Denver Test can be start of fabled contest like Origin: James Graham

To all the naysayers predicting the Denver Test won’t work, James Graham has a simple message: they said the same thing about State of Origin.

History will show the interstate series, despite similar opposition from clubs during its inception, has gone on to be a raging pinnacle of the game. While only time will tell if the bold gamble to take the England-New Zealand international to the United States will make a lasting impact, Graham was hopeful it, too, could be the start of something big.

Heart on his sleeve: James Graham believes the England-New Zealand contest may rival State of Origin for intensity.

Heart on his sleeve: James Graham believes the England-New Zealand contest may rival State of Origin for intensity.

“It’s an important step,” Graham said after the captain’s run at Mile High Stadium.

“I’ve said this before, this could be like England and New Zealand State of Origin.

“If you look back at the history of State of Origin – so I've been told – allegedly it goes that it was never going to take off. The NSW and Queensland thing, the clubs didn’t want a part of it.

“I guess we’re probably in a similar situation here. It’s a process that I believe is worthwhile fighting through, fighting the opposition people that are against it.

“Hopefully this can be something huge. This is the first of its kind. Who is to say in 20 or 30 years this isn’t going to be one of those things spoken about in the same ilk. I don’t know.

“But I think you have have those aims. If you just aim for it to be a one-year thing … and not seeing any potential growth , I think it’s small-minded, to be honest.”

Both teams trained on Sports Authority Field on Saturday, local time, at the home of the Denver Broncos.

Denver Broncos long snapper Casey Kreiter was an interested observer and spoke to the Kiwi players afterwards.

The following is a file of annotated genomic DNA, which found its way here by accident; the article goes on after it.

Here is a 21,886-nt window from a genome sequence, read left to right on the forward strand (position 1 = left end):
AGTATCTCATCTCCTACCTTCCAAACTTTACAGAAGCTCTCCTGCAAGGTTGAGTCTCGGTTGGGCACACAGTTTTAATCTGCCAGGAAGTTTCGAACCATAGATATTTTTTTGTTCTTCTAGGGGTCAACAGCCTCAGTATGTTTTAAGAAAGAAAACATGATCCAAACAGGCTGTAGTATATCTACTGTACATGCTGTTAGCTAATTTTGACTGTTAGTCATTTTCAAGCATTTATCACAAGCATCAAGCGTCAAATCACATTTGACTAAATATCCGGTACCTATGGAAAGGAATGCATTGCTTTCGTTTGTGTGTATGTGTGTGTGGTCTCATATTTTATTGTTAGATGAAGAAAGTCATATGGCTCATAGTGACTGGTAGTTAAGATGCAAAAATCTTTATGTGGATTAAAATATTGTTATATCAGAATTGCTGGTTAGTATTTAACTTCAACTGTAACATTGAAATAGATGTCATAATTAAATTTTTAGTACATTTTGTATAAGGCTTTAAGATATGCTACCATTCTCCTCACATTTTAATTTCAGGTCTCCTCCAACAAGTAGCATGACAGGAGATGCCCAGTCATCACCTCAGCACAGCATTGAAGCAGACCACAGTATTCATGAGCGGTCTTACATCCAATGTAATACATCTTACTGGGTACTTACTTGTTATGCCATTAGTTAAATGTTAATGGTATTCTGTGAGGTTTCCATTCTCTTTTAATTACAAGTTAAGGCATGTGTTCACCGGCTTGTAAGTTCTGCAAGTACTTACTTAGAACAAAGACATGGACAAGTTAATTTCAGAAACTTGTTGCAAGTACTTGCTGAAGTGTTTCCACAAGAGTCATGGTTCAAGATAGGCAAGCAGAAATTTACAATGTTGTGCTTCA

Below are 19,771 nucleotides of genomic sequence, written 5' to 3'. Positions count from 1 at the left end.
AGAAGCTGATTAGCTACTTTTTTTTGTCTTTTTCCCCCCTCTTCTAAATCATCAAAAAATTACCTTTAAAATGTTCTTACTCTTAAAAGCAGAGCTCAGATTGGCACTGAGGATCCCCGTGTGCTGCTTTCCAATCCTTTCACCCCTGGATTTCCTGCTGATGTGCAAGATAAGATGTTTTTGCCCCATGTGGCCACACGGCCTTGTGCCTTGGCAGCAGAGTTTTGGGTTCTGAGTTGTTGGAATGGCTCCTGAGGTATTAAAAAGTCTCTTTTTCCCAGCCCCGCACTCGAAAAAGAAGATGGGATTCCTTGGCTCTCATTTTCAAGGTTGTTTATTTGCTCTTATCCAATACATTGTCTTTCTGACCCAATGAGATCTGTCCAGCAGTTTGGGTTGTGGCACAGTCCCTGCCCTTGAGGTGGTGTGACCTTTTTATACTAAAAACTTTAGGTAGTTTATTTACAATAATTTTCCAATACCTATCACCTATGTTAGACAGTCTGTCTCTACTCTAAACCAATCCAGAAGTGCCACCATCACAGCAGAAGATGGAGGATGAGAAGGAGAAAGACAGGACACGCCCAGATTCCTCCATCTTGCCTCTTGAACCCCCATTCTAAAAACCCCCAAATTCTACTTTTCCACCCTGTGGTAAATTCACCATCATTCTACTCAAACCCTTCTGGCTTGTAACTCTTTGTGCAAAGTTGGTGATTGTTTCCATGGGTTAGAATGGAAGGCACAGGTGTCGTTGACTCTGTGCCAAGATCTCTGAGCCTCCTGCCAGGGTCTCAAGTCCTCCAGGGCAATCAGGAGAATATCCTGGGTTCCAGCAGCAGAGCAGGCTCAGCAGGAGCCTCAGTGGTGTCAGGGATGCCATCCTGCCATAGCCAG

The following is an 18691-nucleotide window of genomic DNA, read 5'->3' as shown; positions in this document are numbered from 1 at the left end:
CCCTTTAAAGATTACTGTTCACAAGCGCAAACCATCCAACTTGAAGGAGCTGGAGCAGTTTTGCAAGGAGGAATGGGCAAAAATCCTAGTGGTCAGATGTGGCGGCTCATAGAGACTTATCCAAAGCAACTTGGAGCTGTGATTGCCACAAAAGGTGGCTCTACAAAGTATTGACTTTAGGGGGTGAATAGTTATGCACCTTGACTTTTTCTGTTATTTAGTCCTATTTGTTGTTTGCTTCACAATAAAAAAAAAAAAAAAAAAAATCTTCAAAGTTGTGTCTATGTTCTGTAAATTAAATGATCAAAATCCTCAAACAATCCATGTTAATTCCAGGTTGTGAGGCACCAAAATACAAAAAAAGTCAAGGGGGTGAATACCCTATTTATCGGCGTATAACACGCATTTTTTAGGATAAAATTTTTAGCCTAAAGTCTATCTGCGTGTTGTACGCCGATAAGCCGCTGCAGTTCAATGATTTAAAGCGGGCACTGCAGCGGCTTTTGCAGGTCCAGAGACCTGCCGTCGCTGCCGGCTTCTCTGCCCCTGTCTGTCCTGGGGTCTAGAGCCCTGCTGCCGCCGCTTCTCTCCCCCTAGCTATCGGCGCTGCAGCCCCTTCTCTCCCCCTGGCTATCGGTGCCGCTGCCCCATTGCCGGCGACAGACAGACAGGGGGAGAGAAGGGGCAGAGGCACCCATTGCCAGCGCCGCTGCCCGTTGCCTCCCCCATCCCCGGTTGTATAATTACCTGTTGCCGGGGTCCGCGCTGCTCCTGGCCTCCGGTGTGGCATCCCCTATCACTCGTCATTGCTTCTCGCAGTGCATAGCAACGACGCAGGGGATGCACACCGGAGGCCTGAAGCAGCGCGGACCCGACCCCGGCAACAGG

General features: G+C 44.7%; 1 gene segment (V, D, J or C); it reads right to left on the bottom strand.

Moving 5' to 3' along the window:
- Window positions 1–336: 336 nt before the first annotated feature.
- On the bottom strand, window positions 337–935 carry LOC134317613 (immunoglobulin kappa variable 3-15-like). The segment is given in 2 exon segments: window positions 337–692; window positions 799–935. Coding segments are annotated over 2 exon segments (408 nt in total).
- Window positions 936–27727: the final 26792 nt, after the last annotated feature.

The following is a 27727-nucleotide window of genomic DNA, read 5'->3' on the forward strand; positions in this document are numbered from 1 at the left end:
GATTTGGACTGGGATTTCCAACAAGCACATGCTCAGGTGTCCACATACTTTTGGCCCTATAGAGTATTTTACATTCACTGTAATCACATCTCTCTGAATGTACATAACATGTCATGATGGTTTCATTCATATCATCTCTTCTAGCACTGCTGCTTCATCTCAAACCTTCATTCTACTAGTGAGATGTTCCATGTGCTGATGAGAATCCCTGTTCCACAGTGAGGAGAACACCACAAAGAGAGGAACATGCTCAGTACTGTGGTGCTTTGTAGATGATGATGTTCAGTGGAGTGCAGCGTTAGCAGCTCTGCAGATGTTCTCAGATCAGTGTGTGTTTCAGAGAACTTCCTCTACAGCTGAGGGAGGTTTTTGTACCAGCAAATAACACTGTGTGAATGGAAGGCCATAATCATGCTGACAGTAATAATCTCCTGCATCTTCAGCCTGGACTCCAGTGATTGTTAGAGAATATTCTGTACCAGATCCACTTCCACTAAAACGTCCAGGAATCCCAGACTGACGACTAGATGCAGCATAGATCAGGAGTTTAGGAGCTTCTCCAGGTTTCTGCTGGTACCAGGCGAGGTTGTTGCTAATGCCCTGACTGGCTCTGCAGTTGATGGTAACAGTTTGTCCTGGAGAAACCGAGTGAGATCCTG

“Everyone says you are going to kick the ball further and higher and it’s true,” said Kreiter when quizzed for advice on playing at altitude.

“But it comes down just as fast as it goes up, so just be ready for that.”

Asked if he felt there were many athletes capable of playing non-stop for 80 minutes, Kreiter replied: “I’m going to say no. I know even if I have to run a couple of sprints, I’m like, ‘Man, I really don’t want to do that!’

“I couldn’t even imagine running for 80 minutes straight.

“I’m really excited to see how it all works, how fast it is and take my minimal knowledge and enjoyment I have of the sport and see it at a bigger level.”

New Zealand coach Michael Maguire has opted not to appoint a captain for the match, believing he can make a better informed choice once he becomes more familiar with the candidates. Issac Luke, who will lead out the squad against England, revealed he could be pulling on the Kiwis jersey for the last time.

“We’ll see, I’m expecting another baby [when the season-ending Tests are played], Luke said.

“I will probably let the younger fellas take over. It could be [my last Test].”

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